By Aimee Duffy | September 17, 2012
The Motley Fool has helped ordinary people become better investors for nearly two decades. This month, we're reaching out to millions of investors to help guide them in their quest toward financial knowledge and independence.
Along those lines, I'm planning to take a look at a few of the most popular midstream stocks in the market today. The midstream industry is growing at a rapid clip, and there are many potential investments to choose from. Today, I'd like to focus on Plains All American Pipeline (NYSE - PAA).
Headquartered in Houston, Plains All American Pipeline operates close to 19,000 miles of pipeline and numerous trucks, trailers, and barges. The partnership also owns storage facilities, fractionation plants, and processing centers across the U.S. and Canada. Plains is a master limited partnership that currently sports a 4.9% yield and an annualized distribution payment of $4.26 per unit. Over the past five years, shares of the MLP have grown by more than 60%.
MLPs are common in the midstream industry. As the pipelines and processing centers generate cash flow, the partnership structure allows profit to flow straight through to unitholders untaxed as distributions. Unitholders are then responsible for paying taxes on their share of the MLP's income. It means a little extra paperwork come tax time, and again when you decide to sell the MLP, but is often times quite worth it. Check out this article for a more detailed breakdown of the benefits of MLPs.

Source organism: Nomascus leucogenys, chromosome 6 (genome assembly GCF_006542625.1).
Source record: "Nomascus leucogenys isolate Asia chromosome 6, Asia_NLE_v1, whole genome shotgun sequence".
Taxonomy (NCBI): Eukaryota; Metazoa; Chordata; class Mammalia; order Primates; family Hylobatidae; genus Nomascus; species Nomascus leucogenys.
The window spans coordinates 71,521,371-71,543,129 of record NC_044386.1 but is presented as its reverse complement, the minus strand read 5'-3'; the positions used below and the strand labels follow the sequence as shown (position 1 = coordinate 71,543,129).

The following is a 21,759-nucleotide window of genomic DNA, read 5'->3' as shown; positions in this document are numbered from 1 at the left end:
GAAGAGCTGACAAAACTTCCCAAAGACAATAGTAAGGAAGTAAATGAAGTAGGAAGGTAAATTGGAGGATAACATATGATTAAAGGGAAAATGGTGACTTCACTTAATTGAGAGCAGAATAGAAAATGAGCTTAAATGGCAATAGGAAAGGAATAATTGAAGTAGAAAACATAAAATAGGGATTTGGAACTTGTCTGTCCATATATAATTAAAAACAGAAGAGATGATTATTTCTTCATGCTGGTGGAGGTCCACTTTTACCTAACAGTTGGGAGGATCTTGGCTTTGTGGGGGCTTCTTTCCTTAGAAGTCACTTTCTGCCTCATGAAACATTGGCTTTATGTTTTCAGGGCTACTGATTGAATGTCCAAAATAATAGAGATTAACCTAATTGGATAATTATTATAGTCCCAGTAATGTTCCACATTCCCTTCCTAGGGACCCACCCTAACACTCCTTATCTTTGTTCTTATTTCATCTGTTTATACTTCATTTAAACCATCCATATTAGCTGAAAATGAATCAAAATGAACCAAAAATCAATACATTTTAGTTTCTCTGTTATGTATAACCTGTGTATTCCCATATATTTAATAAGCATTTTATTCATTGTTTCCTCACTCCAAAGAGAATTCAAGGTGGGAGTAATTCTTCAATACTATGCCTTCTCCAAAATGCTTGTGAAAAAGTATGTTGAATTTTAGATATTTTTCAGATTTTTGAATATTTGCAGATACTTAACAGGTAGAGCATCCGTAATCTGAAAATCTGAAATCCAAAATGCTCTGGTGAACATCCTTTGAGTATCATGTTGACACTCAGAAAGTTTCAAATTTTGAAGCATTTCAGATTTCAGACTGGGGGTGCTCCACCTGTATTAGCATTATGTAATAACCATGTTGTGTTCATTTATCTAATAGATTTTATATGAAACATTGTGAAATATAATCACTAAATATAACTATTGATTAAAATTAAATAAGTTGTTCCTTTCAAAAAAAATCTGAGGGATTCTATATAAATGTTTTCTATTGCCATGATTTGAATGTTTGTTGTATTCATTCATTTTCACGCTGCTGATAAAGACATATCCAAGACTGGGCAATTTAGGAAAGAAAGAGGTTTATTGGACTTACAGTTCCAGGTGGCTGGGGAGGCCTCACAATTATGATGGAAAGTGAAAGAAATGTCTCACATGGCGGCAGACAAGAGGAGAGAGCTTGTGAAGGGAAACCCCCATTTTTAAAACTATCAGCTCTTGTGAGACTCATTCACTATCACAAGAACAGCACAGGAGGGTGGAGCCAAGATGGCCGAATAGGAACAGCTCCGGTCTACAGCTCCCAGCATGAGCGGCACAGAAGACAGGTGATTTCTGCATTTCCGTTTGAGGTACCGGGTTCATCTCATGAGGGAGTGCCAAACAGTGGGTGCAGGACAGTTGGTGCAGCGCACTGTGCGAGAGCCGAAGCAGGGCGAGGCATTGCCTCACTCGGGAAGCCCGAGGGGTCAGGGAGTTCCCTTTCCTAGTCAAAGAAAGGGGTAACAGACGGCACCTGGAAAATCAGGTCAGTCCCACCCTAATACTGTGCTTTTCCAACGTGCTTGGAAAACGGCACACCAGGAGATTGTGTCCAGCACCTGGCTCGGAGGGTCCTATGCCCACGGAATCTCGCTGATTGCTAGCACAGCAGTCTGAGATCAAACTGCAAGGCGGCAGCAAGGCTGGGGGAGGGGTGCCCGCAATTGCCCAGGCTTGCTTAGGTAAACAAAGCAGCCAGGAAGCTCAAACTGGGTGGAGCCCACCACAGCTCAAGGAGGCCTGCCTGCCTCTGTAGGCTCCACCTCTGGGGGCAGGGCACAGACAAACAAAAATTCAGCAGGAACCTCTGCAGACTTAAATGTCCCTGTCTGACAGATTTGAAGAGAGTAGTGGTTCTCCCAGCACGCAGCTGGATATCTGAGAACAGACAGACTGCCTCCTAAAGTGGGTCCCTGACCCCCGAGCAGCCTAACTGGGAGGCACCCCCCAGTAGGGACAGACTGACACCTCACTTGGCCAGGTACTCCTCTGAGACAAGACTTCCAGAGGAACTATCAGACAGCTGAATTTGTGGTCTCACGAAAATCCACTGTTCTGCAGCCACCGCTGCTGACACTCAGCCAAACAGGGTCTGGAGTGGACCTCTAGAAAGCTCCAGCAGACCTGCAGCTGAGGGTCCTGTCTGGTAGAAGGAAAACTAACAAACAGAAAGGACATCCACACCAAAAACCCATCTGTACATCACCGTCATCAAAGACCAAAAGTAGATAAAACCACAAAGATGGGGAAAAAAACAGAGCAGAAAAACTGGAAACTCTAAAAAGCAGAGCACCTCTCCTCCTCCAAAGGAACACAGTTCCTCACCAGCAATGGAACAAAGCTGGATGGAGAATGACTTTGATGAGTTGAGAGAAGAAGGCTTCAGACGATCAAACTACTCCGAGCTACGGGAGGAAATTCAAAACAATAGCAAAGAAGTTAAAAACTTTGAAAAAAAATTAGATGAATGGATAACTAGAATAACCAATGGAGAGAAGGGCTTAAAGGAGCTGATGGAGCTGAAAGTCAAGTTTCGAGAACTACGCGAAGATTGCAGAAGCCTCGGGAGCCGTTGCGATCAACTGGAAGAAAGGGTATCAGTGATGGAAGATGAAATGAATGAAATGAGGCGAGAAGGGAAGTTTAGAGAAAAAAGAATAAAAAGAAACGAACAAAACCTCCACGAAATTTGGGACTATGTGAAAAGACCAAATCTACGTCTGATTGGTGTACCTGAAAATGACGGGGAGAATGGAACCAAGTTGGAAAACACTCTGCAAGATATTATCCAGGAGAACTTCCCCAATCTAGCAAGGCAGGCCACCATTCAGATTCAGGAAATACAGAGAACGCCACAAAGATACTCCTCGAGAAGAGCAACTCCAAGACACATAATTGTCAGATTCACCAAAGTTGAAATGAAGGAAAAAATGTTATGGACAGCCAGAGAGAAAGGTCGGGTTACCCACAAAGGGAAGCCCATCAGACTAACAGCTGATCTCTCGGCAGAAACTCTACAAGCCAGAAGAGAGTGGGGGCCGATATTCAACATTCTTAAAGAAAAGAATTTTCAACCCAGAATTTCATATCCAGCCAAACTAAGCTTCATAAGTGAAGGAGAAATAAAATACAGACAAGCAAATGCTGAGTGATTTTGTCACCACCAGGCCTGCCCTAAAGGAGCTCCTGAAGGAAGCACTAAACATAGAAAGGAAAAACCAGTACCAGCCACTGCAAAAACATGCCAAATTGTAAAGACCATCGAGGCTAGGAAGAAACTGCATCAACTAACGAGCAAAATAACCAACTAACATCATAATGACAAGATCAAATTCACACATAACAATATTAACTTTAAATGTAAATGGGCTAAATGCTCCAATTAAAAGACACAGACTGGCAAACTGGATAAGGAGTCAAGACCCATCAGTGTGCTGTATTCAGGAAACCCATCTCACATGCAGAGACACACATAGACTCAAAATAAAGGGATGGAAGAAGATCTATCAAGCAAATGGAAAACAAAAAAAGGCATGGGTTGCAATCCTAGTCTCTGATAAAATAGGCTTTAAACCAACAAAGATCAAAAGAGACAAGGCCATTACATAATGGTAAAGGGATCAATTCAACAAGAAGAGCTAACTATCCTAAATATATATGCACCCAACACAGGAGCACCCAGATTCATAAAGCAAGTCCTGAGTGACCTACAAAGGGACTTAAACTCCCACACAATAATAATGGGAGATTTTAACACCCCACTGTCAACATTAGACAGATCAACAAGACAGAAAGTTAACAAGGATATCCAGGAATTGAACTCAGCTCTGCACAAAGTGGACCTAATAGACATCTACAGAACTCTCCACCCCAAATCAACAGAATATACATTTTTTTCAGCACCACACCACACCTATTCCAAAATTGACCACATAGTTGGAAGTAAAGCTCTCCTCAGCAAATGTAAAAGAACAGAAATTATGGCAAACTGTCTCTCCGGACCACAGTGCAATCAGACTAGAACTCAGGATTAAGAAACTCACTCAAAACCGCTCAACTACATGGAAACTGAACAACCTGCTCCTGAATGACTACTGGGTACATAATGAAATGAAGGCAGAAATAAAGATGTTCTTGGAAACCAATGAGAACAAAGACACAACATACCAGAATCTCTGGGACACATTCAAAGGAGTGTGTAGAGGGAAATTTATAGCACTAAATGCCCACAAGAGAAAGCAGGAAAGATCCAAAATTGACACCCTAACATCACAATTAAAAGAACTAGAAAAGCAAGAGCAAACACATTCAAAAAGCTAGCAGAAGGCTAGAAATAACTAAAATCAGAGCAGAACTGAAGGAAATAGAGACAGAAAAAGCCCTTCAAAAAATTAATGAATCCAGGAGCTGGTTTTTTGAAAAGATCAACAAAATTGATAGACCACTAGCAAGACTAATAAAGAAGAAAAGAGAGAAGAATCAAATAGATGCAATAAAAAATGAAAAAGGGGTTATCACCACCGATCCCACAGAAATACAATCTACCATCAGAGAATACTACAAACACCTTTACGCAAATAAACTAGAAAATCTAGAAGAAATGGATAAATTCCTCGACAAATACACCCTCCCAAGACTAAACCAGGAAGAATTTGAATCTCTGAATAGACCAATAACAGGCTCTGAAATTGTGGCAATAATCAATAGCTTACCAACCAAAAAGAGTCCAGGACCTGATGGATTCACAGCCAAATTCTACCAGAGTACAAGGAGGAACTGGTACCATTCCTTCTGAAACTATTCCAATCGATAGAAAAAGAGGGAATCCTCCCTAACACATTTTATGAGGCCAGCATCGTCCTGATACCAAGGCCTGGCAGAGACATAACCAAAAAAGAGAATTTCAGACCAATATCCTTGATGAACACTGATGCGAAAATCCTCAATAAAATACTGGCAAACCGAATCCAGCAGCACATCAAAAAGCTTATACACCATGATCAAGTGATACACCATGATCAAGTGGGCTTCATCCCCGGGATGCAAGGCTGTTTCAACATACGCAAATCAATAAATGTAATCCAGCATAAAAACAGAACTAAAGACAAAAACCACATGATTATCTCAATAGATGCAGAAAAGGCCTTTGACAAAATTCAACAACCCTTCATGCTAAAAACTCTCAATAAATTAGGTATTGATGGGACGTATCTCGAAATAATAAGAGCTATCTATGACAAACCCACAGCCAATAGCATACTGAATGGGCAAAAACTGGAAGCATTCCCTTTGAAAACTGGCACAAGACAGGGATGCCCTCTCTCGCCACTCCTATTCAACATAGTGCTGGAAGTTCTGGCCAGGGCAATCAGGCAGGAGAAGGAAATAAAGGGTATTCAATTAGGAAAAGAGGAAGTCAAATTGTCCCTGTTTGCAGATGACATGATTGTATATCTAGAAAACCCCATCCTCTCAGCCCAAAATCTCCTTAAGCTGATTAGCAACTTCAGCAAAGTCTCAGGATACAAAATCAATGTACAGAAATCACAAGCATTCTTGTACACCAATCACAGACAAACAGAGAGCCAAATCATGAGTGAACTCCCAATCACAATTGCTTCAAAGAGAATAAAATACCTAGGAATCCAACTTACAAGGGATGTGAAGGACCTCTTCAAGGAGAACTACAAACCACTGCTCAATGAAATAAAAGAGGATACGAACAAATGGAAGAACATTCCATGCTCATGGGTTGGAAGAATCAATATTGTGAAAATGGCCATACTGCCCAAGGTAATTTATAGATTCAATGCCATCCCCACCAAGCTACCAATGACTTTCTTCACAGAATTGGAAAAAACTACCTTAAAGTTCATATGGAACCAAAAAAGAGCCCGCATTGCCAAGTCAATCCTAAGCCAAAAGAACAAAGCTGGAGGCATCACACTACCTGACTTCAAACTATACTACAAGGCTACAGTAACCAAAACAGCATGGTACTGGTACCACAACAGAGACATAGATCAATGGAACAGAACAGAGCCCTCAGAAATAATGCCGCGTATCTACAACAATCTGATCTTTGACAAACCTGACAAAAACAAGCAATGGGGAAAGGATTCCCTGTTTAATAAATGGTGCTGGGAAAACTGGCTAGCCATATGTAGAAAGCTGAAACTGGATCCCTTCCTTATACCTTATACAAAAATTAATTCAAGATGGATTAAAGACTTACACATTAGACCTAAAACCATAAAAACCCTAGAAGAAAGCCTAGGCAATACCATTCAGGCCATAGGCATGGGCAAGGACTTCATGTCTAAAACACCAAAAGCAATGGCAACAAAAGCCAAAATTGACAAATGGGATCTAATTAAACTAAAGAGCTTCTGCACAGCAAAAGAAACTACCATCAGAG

While its peer Enterprise Products Partners (NYSE - EPD) focuses on organic growth, Plains is pursuing a long-term growth strategy of "bolt-on" acquisitions in key markets where it already has assets. The company has proved adept at staying on the pulse of the industry, striking a key deal to pick up BP's (NYSE - BP) Canadian natural gas liquids assets right before many producers announced they were ditching dry gas production to focus on NGLs.
Plains All American has spent roughly $3 billion on strategic acquisitions since the beginning of 2011 -- all the while staying committed to increasing its payout to unitholders. To learn more about the future at Plains, use this link to the partnership's investor page.
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